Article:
As part of its new strategy, AOL is also turning the heat up under its bring-your-own-access Internet service, as well as pushing wireless offerings.
"This emerging multiband world creates challenges and staying in this game means rethinking (our strategy)," Miller said.
AOL plans to pitch its $14.95 a month stand-alone service through a series of new partnerships with cable and DSL (digital subscriber line) providers.
"We are moving away from connectivity and toward marketing," said AOL Broadband President Lisa Hook.
Marketing may be a new frontier for AOL, but advertising remains a thorn in the company's side. Earlier Tuesday, AOLTW announced that it expects steep declines in its AOL commerce and ad revenue for 2003.
"2003 is the year we bottom out," Miller said about the company's ad revenues, predicting a 15 percent to 25 percent year-over-year decline.
"Advertisers are demanding much more than just buttons and banners," Miller said.
To strengthen its ad business, the company said that it will improve its relationship with advertising partners, offering them more responsive services.
AOL is also hoping to reduce its reliance on ad revenues by launching a host of new premium services, including a forthcoming voicemail service.
"We are investing aggressively to develop new premium services," Miller said.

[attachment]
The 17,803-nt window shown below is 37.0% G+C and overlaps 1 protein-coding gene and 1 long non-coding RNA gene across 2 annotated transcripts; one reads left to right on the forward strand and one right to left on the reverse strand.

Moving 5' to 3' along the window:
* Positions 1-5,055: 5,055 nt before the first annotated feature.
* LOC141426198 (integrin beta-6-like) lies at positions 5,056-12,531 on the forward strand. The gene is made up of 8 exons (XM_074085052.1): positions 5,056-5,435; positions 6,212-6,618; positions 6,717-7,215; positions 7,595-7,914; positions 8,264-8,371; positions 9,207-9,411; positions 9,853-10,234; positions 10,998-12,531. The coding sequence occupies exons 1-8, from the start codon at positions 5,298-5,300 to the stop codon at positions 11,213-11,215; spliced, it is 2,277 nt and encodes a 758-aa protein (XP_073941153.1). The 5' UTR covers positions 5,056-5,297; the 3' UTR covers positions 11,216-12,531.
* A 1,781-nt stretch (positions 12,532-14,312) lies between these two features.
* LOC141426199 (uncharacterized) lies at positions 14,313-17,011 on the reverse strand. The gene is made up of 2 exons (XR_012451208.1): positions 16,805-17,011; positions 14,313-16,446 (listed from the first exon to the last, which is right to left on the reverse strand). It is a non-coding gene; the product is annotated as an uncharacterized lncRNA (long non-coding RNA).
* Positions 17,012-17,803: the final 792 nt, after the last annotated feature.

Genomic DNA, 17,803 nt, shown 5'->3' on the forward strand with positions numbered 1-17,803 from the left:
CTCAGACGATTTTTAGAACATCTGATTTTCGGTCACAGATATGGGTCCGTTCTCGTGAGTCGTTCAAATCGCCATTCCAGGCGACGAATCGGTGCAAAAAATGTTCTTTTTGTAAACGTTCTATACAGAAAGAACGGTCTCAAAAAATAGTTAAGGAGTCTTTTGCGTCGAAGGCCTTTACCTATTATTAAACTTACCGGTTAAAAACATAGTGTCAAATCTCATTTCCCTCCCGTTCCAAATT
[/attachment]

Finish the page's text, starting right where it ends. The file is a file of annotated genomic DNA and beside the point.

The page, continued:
To do this, Miller said the company will be cutting costs and will halt any new country launches until "a viable economic model is in place." However, he did say that the company's European operations are gaining strength and "on the path to break even."
The ISP is also looking to retool its image, which has been both tarnished by government probes into its accounting practices, and shaken with unfulfilled promises to investors.
"AOL has suffered from the impression of being long on ambition and short on integrity. That ends now," Miller said.
As part of the company's image-bolstering campaign, AOLTW Chairman Steve Case is posting a letter for AOL members Tuesday, asking them to send in their complaints about the service.
"Our New Year's resolution is to fix every one of those problems," said Ted Leonsis, vice chairman and president of AOL's Advanced Products Group. "We are a humbled company," he added.
Despite the company's optimistic predictions, shares of AOLTW (AOL) dipped 12.25 percent to $14.54 in afternoon trading Tuesday.